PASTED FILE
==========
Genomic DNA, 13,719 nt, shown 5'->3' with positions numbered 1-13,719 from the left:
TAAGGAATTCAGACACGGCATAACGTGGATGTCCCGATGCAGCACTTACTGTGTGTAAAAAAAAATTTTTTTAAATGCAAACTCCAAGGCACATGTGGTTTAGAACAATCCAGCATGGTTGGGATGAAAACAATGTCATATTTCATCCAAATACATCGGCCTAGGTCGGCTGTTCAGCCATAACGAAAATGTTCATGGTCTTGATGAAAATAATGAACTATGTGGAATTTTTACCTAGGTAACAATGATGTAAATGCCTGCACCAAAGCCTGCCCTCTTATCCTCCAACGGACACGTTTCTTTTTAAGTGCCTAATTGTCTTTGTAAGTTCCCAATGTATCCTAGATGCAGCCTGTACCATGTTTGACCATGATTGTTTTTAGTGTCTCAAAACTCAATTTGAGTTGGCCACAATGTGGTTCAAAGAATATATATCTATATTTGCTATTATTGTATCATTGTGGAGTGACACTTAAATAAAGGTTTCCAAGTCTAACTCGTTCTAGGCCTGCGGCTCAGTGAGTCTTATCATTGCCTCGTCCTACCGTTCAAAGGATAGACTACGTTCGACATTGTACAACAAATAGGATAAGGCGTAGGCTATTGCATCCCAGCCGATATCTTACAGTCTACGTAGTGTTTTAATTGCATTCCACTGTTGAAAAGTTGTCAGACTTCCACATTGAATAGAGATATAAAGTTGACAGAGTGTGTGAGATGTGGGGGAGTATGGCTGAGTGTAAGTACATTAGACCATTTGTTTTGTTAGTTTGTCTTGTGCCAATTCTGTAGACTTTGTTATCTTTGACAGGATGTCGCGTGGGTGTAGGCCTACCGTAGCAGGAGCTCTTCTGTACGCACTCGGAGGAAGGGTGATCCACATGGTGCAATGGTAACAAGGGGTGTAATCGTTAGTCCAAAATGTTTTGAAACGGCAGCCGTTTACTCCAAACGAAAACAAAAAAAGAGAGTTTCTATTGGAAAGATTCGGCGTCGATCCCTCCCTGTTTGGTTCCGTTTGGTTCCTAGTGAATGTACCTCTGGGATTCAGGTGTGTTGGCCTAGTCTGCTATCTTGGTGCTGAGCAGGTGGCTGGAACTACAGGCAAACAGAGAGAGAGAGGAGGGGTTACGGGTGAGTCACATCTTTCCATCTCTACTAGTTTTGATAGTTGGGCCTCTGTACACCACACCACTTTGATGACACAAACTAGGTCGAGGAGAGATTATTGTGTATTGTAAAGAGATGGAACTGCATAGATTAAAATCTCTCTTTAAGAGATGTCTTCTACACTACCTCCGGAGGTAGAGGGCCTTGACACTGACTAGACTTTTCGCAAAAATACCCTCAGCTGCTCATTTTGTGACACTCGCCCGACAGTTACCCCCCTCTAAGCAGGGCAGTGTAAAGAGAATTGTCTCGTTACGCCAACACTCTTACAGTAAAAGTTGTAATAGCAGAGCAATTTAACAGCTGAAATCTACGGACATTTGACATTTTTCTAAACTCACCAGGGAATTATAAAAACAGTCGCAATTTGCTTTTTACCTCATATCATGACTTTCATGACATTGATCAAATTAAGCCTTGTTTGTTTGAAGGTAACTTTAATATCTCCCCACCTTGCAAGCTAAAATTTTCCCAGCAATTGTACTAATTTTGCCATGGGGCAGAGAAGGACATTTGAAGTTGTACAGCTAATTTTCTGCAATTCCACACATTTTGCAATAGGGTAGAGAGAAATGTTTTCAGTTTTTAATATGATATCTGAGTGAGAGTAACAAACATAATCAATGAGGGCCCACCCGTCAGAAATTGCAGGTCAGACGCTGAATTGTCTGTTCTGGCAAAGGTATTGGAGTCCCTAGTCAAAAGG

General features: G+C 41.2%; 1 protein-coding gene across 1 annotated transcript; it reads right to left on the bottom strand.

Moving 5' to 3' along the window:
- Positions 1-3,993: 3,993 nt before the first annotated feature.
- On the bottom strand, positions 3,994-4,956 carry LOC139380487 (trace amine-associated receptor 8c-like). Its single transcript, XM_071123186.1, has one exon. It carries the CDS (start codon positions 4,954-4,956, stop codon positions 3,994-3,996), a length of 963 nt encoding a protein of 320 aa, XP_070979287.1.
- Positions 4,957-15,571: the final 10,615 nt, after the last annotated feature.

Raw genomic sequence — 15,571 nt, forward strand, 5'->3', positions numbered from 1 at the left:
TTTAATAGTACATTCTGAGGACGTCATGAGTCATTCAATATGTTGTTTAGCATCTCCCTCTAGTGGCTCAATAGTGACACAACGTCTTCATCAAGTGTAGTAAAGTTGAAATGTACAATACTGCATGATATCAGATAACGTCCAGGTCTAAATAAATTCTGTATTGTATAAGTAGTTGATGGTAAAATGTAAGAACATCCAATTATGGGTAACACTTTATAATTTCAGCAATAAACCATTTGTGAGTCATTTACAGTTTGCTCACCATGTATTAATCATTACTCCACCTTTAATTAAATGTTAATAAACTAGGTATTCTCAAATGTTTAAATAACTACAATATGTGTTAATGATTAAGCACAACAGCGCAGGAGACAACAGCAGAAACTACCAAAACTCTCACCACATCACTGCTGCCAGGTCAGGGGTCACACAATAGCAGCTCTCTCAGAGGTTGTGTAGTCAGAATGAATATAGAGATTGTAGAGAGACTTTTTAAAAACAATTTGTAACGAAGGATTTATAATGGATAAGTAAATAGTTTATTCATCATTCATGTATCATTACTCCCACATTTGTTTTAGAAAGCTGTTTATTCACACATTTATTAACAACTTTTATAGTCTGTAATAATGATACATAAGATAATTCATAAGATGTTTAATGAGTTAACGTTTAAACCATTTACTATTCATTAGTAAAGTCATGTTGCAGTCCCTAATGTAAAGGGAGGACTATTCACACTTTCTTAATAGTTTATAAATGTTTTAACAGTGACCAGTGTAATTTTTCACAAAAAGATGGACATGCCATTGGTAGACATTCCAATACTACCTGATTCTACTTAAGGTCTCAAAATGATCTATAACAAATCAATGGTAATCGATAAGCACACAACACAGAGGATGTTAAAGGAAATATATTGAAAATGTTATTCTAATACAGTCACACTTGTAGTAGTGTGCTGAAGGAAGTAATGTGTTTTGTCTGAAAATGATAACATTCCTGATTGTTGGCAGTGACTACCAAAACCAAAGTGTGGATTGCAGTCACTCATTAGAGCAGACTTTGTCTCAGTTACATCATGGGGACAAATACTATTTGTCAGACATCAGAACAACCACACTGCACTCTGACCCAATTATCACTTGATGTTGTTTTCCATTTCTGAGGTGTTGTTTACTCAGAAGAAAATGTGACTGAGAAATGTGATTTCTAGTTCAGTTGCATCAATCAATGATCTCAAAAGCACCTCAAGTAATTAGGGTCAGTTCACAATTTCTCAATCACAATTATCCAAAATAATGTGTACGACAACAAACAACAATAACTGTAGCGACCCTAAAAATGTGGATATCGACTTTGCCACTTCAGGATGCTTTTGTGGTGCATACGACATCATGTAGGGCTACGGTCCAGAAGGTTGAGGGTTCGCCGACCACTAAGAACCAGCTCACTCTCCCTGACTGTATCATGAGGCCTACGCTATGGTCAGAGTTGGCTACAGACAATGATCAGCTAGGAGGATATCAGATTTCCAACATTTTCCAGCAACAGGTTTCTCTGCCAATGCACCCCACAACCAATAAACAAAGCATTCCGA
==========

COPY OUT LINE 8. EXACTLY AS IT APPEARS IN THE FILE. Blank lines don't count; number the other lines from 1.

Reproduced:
Raw genomic sequence — 15,571 nt, forward strand, 5'->3', positions numbered from 1 at the left: